That weekend, I got mysteriously ill and couldn’t make it on the date. The rest of the semester passed. We continued scoping out girls at lunchtime. Jesse went through a few girlfriends. I moved to campus and became Jesse’s roommate, sleeping one bed over from him. And I started drowning myself in everything. I worked full time. I took 18 or 21 credits at a time. I auditioned for school plays so I could perform in the evenings. I went on dates and to dances and I was perfectly respectful to every girl, but still no kiss. I just couldn’t do it. I wasn’t scared, I just wasn’t wired for it, it grossed me out. I respected women, liked them so much, but there was nothing romantic or chemical for me there. I desperately wanted to be cast as the romantic lead in a school play so that I could force myself to finally kiss a girl, but it never happened. In fact, I wouldn’t kiss anyone until I was 27, and that would be the girl I would marry. We dated for six years, off and on, and I kissed her for the first time on the night that I told her I was gay.

Jesse and I went on to be roommates in college for the next three years. He slept in his underwear, he walked around nude, he had girls over. And in time, I somehow just got over my crush. It went away, it died inside me like my hopes for a future where I would be happy. Being gay wasn’t an option, and I couldn’t make myself straight, so what else was there except to keep going on, lying and being sad.

In 2004, Jesse got married to a gorgeous woman from California, and I was his best man. I stood at his side smiling, posing in the photos. At the reception, he pulled me aside and gave me a huge bear hug. “Dude!” he whispered. “I got married! I’m about to get so laid!”

And I was happy for him. How could I not be? He had it all now, the wife, the temple marriage, the future eternal family, and the best friend still at his side, cheering him on. The best friend that he knew better than anyone. The best friend that he didn’t know at all.

City of Trees

CityofTrees.jpgThe colors are more muted than I remember. It’s still pretty, but the greens, browns, and blues seem to dull at the edges and blend in to each other.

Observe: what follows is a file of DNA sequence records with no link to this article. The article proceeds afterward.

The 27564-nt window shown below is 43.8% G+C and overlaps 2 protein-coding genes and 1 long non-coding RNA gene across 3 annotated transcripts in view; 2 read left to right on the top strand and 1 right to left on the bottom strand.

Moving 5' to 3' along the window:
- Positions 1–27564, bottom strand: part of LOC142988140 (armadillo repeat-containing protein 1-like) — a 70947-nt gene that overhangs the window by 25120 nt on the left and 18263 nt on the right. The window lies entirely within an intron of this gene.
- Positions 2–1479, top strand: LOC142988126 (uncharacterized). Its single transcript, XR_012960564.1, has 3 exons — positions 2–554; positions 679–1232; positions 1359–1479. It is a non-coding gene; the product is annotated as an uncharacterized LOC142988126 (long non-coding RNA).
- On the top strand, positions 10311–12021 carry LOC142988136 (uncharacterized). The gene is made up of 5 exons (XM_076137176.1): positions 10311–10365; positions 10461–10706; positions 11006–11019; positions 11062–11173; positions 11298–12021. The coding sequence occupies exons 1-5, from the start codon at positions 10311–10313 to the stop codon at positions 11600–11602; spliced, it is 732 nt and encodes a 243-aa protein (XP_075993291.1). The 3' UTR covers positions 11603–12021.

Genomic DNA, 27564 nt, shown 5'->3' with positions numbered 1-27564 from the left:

I remember the first time I drove to Boise as an adult. I had only been here a few times as a teenager, on trips with the high school band perhaps, but at the age of 23 I packed my little red truck full of my things and drove from southeastern Idaho to southwestern, and along the way the potato fields, volcanic rock, and white capped mountains shifted to green trees and brown hills, beautiful but a different kind. The Snake River moved from one side of the state to the other along with me.

My life was so different in 2004. After over two years at a Mormon-run school, which had followed a two year missionary service, I had spent a summer mourning my life (and my inability to cure my homosexuality) at a little mountain theater, playing roles in mediocre plays, walking trails, and reading books in isolation. Now, Boise beckoned, a brand new world. I had a scholarship, I found a cheap apartment, and I could always make friends in my new Mormon ward. Life was full of possibilities.

I was shifting from an all-Mormon campus to a secular one. People wore shorts here, and smoked cigarettes. They had beards. There was much more ethnic diversity (if still not much), and I sometimes saw gay guys now, which just baffled me and scrambled my senses. My first teacher in my first class used the word ‘fuck’, and my history professor told us that the Bible had no historical accuracy. I was stunned, intrigued, and ready for a new life.

Now, in 2018, Boise feels… safe. It’s not like home. It’s been too long since I’ve been here. I’ve changed too much. But it feels quaint, open, protected. It’s been nearly 15 years, and the city has changed as much as I have, but it’s still the same. The same buildings, the same river running beautifully behind the same picturesque campus, the same streets winding around the state capitol building. But the people are all different, occupying the benches, paths, and corners where I used to dwell.